match returns a vector of the positions of (first) matches of
its first argument in its second.
%in% is a more intuitive interface as a binary operator,
which returns a logical vector indicating if there is a match or not
for its left operand.
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the value to be returned in the case when no match is
found. Note that it is coerced to
a vector of values that cannot be matched. Any
%in% is currently defined as
"%in%" <- function(x, table) match(x, table, nomatch = 0) > 0
Factors, raw vectors and lists are converted to character vectors, and
table are coerced to a common type (the later
of the two types in R's ordering, logical < integer < numeric <
complex < character) before matching. If
positive length it is coerced to the common type.
Matching for lists is potentially very slow and best avoided except in simple cases.
Exactly what matches what is to some extent a matter of definition.
For all types,
NA and no other value.
For real and complex values,
NaN values are regarded
as matching any other
NaN value, but not matching
where for complex
x, real and imaginary parts must match both
(unless containing at least one
Character strings will be compared as byte sequences if any input is
"bytes", and otherwise are regarded as equal if they are
in different encodings but would agree when translated to UTF-8 (see
%in% never returns
NA makes it particularly
A vector of the same length as
match: An integer vector giving the position in
the first match if there is a match, otherwise
x[i] is found to equal
table[j] then the value
returned in the
i-th position of the return value is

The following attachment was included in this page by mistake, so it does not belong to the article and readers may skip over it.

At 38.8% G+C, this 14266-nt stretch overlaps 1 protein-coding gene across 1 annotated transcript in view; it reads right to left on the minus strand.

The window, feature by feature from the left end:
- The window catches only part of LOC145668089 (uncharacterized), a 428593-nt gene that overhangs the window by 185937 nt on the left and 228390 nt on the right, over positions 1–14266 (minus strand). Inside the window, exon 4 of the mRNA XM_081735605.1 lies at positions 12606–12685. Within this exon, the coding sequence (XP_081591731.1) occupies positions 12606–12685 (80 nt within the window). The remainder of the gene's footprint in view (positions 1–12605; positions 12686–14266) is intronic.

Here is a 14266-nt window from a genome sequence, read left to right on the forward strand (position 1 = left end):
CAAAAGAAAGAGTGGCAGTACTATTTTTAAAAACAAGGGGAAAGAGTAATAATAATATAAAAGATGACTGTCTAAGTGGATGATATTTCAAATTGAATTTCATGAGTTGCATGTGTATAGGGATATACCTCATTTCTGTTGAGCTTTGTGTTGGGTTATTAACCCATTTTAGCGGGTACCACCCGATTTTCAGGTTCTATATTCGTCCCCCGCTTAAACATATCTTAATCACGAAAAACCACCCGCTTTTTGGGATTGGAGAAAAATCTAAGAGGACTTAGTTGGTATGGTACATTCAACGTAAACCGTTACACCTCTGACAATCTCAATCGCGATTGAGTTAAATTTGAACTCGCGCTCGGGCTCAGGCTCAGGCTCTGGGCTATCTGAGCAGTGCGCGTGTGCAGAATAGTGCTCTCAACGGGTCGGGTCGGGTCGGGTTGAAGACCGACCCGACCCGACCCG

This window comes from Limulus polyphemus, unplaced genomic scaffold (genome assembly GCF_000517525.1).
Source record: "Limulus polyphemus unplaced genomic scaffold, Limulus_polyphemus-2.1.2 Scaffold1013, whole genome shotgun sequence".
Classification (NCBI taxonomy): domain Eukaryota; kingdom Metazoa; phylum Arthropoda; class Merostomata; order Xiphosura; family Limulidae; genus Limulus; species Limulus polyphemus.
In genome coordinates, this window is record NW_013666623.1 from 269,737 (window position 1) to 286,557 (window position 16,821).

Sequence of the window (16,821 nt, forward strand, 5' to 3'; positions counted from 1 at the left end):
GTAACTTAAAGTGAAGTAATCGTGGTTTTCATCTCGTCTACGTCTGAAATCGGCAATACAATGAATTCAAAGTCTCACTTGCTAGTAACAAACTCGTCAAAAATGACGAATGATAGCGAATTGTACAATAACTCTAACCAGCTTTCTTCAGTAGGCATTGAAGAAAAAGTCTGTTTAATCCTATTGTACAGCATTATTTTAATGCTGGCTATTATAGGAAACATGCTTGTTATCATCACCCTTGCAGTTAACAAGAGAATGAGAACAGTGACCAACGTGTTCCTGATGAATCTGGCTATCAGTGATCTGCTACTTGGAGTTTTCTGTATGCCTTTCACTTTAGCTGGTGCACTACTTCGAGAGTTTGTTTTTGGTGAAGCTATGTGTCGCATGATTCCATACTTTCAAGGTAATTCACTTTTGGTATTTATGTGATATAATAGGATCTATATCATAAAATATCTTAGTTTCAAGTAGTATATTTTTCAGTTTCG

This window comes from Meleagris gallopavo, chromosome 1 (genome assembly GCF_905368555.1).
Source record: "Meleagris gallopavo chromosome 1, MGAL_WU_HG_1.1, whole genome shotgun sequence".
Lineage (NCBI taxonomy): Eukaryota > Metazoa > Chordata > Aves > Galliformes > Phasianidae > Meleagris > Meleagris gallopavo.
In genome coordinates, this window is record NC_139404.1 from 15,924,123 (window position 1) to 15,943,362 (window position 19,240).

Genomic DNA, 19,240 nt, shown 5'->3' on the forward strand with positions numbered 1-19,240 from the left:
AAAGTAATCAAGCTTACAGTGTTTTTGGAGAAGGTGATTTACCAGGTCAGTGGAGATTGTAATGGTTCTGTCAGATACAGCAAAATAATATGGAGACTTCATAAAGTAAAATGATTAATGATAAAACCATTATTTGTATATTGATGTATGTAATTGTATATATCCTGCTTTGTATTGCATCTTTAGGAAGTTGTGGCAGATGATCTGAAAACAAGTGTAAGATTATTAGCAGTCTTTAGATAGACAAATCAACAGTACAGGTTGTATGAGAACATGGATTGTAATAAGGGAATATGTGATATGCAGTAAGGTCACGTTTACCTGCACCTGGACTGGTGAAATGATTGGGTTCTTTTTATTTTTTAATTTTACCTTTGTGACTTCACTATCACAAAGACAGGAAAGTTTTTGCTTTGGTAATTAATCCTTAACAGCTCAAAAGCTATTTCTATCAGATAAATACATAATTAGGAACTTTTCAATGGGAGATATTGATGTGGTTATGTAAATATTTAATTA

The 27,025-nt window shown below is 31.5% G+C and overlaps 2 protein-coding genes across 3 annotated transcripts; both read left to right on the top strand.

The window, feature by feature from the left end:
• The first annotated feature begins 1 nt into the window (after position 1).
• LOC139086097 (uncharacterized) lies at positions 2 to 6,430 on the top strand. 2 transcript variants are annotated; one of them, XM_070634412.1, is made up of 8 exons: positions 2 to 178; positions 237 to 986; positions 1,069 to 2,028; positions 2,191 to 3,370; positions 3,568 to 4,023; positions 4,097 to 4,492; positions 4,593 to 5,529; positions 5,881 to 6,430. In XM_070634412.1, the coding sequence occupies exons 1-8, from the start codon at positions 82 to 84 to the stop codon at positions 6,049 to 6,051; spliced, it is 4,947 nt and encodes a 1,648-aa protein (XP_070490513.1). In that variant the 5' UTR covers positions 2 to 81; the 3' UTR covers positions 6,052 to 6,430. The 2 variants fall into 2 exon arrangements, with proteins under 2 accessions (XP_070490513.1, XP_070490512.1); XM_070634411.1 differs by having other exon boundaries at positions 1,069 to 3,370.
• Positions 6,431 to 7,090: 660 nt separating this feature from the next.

for the smallest possible
j. If no match is found, the value
%in%: A logical vector, indicating if a match was located for
each element of
x: thus the values are
FALSE and never
Becker, R. A., Chambers, J. M. and Wilks, A. R. (1988) The New S Language. Wadsworth & Brooks/Cole.
charmatch for (partial)
match.arg, etc for function argument
findInterval similarly returns a vector of positions, but
finds numbers within intervals, rather than exact matches.
is.element for an S-compatible equivalent of
duplicated) are using the same
definitions of “match” or “equality” as
and these are less strict than
==, e.g., for
NaN in numeric or complex vectors,
or for strings with different encodings, see also above.
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## The intersection of two sets can be defined via match(): ## Simple version: ## intersect <- function(x, y) y[match(x, y, nomatch = 0)] intersect # the R function in base is slightly more careful intersect(1:10, 7:20) 1:10 %in% c(1,3,5,9) sstr <- c("c","ab","B","bba","c",NA,"@","bla","a","Ba","%") sstr[sstr %in% c(letters, LETTERS)] "%w/o%" <- function(x, y) x[!x %in% y] #-- x without y (1:10) %w/o% c(3,7,12) ## Note that setdiff() is very similar and typically makes more sense: c(1:6,7:2) %w/o% c(3,7,12) # -> keeps duplicates setdiff(c(1:6,7:2), c(3,7,12)) # -> unique values ## Illuminating example about NA matching r <- c(1, NA, NaN) zN <- c(complex(real = NA , imaginary = r ), complex(real = r , imaginary = NA ), complex(real = r , imaginary = NaN), complex(real = NaN, imaginary = r )) zM <- cbind(Re=Re(zN), Im=Im(zN), match = match(zN, zN)) rownames(zM) <- format(zN) zM ##--> many "NA's" (= 1) and the four non-NA's (3 different ones, at 7,9,10) length(zN) # 12 unique(zN) # the "NA" and the 3 different non-NA NaN's stopifnot(identical(unique(zN), zN[c(1, 7,9,10)])) ## very strict equality would have 4 duplicates (of 12): symnum(outer(zN, zN, Vectorize(identical,c("x","y")), FALSE,FALSE,FALSE,FALSE)) ## removing "(very strictly) duplicates", i <- c(5,8,11,12) # we get 8 pairwise non-identicals : Ixy <- outer(zN[-i], zN[-i], Vectorize(identical,c("x","y")), FALSE,FALSE,FALSE,FALSE) stopifnot(identical(Ixy, diag(8) == 1))
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